Throughout a round of holiday gatherings, conversation inevitably turned to the state of our state. Whether Democrat, Republican or independent, Trump voter or Hillary booster, informed and caring people I’ve encountered over the last few weeks have uniformly expressed a deep concern, sometimes bordering on despair, about Delaware’s future.
Given all we have experienced in 2015, it is not hard to see why. There is an abiding fear that things could get worse, questions about what will keep our children here and sorrow and bewilderment over the poverty and crime that have ravaged Wilmington.
Yet, paradoxically, despite this sentimental nadir, I’ve also never encountered a greater sense of resolve, urgency or collective interest in, forgive me, making Delaware great again.
Heading into the New Year, this engagement, determination and common purpose has me hopeful. Here are five opportunities to believe this energy can translate into positive change in 2016.
1. A new president for the University of Delaware. The appointment of Dennis Assanis, a teacher and engineer with a passel of MIT degrees, is promising. Dr. Assanis has intriguing global experience with both government and industry research collaborations, and a record of building programs in energy and computational science. Expectations were high for his predecessor, Pat Harker, but there is a feeling his tenure was a disappointment, characterized by squabbles with faculty, missteps on a power plant and an ill-considered law school, and an athletics program lacking clear direction. The UD presidency is one of the state’s most precious and influential jobs; we can look forward to Dr. Assanis taking up full-time residence on Kent Way in Newark and pushing the school to more effectively define its 21st Century identity as a world-class research university that can and must supercharge our economy. And beyond that, what if 2016 brought announcement of, say, a UD Biden Center for Politics and Government in downtown Wilmington?
2. Elections for governor and mayor of Wilmington. At such a pivotal time for both the state and its largest city, these elections provide an opportunity to challenge candidates to do more than mouth happy platitudes. We need candor and immediate action. Wilmington is in crisis, and it is difficult to understand how voters can accept the status quo. More than a handful are currently running in the Democratic mayoral primary and none of them should be considered serious unless they lay out a compelling vision for the city and specific plans, with clear targets for measuring success. At the state level, the candidates should have in mind a one-term governorship. The big moves and structural reforms a strong leader must make – and the fights with powerful constituencies that will inevitably follow – require courage and a willingness to put the state’s future over their personal popularity and ambition.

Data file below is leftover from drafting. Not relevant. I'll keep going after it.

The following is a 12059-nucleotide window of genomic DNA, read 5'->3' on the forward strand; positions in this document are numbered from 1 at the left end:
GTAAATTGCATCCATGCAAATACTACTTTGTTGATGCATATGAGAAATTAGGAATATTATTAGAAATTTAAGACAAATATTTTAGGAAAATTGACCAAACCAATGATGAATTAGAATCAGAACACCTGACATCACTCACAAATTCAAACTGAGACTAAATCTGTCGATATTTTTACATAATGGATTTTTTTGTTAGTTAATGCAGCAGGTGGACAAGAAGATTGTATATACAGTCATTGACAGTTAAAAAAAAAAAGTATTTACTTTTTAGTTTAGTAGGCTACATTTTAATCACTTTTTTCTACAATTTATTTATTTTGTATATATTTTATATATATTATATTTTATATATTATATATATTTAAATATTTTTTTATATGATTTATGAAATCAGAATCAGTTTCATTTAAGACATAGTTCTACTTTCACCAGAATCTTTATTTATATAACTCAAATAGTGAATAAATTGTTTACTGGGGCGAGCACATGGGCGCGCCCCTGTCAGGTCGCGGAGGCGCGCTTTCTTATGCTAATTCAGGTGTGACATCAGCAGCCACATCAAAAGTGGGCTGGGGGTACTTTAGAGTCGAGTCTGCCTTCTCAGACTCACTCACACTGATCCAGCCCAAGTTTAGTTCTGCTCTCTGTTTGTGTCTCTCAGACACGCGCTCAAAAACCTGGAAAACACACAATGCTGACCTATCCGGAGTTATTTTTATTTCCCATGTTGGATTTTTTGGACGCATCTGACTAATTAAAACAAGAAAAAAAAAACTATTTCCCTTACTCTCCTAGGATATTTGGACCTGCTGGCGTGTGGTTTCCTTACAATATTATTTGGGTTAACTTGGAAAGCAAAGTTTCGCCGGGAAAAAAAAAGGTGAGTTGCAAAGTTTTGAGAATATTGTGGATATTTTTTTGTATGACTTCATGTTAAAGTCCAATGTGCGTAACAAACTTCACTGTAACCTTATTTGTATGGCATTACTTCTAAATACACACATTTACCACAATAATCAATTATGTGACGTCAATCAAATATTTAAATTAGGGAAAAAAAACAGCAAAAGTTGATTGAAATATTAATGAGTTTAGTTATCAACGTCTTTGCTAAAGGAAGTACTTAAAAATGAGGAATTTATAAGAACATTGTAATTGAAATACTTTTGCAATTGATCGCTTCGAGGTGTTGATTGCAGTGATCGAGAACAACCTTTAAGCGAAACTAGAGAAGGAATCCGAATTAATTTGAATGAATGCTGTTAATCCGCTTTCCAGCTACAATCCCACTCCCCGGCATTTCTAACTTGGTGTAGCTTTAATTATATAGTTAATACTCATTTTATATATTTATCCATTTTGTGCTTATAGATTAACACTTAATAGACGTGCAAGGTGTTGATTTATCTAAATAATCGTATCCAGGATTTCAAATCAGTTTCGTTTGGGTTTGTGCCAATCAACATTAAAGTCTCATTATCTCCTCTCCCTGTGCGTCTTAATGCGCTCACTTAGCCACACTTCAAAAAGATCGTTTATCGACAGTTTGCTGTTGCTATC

3. A bustling little cultural economy. The Delaware Theatre Company, helmed by a magnificent board and the intrepid and wired-in executive director Bud Martin, recently broke box office records with its run of Diner, a production that garnered an extensive review by influential New York Times critic Ben Brantley. A positive Times review does not a cultural hotbed make, but New York City is right up the road and hundreds of thousands of Times readers with plenty of cash will visit a spot like Wilmington to catch dinner and a play and even spend the night. From the budding distillery/brewery action in Smyrna to thriving restaurant groups like SoDel Concepts in Sussex, packaging these assets into a connected critical mass will build buzz. It’s a First State story that needs to be shrewdly marketed to audiences throughout the East Coast.
4. Business is taking the lead. This fall, Corporation Service Company (CSC) broke ground on a new 150,000 square foot headquarters just outside Wilmington. The global leader in business services is flourishing under CEO Rod Ward, and at a rough time like this we are lucky CSC is committed to investing and hiring here in Delaware. We are also fortunate that through a reenergized Business Roundtable, Ward and other business leaders are taking a stand in support of badly needed policy and budget reforms that will make it a more attractive place for new businesses and employers already here. Other innovative private sector efforts like businessman Paul McConnell’s 1313 Innovation and the new coding academy Zip Code Wilmington are nurturing an entrepreneurial ecosystem in Wilmington and providing critical training and placement into high-paying local jobs.
5. We are Americans. Ladies and gentlemen, we turn towards the New Year with infinitely more reason to be optimistic than any people on Earth. Look around the globe. For all our problems, and the complexity of our lives, there is a simple, profound promise of freedom at the heart of the American experience that is nowhere else to be found. This is a gift that makes anything possible.